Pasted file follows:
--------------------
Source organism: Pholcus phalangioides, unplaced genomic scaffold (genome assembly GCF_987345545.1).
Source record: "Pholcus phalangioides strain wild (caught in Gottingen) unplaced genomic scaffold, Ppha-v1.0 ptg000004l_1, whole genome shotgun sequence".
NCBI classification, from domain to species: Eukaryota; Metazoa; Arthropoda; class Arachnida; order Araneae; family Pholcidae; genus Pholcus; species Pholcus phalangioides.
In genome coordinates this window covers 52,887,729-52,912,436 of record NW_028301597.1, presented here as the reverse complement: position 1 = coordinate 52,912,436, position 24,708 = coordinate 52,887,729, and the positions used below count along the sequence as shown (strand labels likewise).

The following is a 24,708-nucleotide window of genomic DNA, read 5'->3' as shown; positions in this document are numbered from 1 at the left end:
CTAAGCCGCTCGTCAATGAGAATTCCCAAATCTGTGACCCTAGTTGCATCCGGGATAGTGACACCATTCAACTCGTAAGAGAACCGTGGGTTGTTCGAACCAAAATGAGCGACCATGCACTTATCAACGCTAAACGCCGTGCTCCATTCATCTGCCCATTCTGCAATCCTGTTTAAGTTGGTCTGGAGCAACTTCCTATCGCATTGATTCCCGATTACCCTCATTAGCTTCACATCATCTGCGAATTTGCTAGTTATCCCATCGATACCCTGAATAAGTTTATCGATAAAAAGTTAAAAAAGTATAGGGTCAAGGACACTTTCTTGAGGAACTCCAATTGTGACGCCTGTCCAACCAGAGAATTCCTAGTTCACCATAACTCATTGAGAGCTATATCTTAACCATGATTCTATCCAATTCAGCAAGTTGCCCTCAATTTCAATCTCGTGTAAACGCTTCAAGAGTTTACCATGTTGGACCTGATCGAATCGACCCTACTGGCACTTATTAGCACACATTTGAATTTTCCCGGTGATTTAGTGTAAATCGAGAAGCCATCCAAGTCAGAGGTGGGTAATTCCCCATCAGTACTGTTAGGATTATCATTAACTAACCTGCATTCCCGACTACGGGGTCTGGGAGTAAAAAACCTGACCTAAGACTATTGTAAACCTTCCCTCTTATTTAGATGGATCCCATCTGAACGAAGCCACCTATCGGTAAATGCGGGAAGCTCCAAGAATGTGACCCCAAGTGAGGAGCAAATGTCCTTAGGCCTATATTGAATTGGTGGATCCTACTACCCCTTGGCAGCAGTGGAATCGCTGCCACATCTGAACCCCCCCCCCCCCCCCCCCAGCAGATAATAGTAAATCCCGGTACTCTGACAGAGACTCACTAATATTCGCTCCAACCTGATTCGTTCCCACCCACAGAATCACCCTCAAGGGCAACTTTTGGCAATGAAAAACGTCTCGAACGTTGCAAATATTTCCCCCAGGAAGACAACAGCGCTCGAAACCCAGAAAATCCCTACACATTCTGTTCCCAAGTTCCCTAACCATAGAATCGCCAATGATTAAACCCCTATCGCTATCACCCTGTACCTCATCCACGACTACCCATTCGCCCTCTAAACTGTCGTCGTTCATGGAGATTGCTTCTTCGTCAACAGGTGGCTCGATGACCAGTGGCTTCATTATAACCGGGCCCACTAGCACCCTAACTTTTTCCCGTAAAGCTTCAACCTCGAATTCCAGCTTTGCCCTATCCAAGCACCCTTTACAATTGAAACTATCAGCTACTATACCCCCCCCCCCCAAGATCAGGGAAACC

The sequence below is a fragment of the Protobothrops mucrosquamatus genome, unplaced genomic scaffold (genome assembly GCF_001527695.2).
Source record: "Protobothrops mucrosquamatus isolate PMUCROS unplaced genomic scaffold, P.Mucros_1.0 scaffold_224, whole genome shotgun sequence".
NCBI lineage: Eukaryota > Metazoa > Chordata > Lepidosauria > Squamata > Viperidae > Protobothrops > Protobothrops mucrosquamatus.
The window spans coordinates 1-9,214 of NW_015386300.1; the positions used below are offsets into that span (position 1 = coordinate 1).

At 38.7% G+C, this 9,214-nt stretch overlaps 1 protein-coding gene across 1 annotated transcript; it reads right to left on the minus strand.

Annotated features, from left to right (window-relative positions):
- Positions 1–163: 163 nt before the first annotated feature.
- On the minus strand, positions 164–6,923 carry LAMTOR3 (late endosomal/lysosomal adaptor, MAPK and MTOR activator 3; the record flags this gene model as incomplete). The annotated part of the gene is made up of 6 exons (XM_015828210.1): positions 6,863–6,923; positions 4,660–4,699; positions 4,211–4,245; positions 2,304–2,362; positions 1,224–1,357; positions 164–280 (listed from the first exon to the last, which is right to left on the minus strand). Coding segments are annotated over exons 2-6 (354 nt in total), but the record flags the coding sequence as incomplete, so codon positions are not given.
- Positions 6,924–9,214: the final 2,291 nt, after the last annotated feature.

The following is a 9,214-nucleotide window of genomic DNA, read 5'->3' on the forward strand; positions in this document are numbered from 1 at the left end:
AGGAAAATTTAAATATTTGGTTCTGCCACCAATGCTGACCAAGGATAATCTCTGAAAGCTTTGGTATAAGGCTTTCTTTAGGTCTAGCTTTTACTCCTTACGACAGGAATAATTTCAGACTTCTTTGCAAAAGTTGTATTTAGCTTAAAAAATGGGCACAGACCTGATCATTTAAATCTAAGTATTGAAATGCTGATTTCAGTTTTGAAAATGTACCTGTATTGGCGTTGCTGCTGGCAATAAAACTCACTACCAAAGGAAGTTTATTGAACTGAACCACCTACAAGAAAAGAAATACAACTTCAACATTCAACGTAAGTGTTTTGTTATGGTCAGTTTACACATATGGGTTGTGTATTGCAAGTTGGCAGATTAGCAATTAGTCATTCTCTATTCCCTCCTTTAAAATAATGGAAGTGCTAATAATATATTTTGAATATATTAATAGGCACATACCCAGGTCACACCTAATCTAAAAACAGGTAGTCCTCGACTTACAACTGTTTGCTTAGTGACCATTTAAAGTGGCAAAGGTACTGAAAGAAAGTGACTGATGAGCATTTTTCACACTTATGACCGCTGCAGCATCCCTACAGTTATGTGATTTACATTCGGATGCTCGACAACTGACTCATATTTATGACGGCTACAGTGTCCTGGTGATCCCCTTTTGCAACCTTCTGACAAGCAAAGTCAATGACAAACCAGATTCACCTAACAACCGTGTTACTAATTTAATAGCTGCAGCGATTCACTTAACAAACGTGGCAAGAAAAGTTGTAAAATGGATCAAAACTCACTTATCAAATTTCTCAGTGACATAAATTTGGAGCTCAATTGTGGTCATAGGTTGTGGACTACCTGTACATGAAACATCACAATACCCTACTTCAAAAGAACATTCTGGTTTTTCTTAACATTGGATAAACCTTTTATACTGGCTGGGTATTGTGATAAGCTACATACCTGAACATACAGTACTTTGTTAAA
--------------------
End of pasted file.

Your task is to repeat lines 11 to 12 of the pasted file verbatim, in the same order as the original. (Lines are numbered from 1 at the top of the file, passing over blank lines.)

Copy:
At 38.7% G+C, this 9,214-nt stretch overlaps 1 protein-coding gene across 1 annotated transcript; it reads right to left on the minus strand.

Annotated features, from left to right (window-relative positions):